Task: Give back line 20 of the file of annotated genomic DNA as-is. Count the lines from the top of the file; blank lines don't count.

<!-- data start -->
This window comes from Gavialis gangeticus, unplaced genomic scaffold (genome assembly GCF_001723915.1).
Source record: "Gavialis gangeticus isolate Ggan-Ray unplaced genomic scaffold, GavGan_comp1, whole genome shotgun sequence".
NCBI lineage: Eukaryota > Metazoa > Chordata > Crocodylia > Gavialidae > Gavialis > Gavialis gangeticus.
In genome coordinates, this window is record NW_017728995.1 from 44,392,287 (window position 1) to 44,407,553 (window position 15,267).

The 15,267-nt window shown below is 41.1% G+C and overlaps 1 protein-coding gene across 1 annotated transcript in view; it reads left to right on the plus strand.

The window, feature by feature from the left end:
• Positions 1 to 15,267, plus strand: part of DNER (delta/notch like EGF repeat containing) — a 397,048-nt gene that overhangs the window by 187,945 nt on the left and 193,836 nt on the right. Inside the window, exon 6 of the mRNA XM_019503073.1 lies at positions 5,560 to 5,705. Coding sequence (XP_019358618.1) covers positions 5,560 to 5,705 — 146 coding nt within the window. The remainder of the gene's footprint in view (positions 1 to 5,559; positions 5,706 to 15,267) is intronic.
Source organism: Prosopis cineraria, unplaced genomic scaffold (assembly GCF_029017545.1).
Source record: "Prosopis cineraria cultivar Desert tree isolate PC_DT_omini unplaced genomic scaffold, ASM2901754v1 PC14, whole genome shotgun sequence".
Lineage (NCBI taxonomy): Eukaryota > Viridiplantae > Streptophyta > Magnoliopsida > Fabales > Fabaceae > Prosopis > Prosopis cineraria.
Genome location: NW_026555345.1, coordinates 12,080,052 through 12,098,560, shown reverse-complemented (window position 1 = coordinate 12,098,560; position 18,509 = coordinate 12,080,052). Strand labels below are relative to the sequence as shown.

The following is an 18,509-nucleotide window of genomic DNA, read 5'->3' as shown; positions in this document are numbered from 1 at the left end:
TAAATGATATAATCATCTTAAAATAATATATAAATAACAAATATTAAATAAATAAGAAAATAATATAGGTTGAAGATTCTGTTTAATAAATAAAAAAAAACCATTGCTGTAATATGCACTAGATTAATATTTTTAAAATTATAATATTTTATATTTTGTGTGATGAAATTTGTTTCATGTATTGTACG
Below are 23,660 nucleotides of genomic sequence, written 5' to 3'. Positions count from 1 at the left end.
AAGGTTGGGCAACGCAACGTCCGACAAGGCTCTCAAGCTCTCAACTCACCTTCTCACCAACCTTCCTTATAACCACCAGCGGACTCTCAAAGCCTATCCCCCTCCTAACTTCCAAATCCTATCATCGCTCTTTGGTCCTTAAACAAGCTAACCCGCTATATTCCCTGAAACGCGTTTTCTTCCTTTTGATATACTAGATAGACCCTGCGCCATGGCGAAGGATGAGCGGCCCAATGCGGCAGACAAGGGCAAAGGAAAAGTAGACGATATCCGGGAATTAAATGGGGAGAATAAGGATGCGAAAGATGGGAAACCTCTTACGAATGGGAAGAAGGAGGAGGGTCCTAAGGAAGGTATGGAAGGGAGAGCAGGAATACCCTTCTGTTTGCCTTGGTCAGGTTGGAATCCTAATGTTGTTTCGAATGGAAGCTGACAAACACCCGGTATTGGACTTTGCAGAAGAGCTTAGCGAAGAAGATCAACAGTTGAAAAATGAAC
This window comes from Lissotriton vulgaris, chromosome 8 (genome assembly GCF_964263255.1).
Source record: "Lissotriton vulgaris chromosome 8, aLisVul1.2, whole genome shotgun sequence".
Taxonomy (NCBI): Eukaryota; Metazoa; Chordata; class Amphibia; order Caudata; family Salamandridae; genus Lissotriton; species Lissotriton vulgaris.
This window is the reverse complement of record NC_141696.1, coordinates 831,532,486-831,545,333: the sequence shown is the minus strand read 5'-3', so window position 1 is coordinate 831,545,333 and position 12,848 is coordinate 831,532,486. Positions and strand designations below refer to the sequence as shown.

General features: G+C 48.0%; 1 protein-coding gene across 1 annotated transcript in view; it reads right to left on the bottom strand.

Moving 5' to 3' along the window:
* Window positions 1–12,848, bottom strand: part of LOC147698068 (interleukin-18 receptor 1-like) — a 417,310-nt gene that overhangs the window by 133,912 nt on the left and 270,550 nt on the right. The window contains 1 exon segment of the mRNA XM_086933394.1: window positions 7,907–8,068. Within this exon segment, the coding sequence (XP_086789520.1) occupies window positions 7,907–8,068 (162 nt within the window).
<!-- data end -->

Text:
General features: G+C 48.0%; 1 protein-coding gene across 1 annotated transcript in view; it reads right to left on the bottom strand.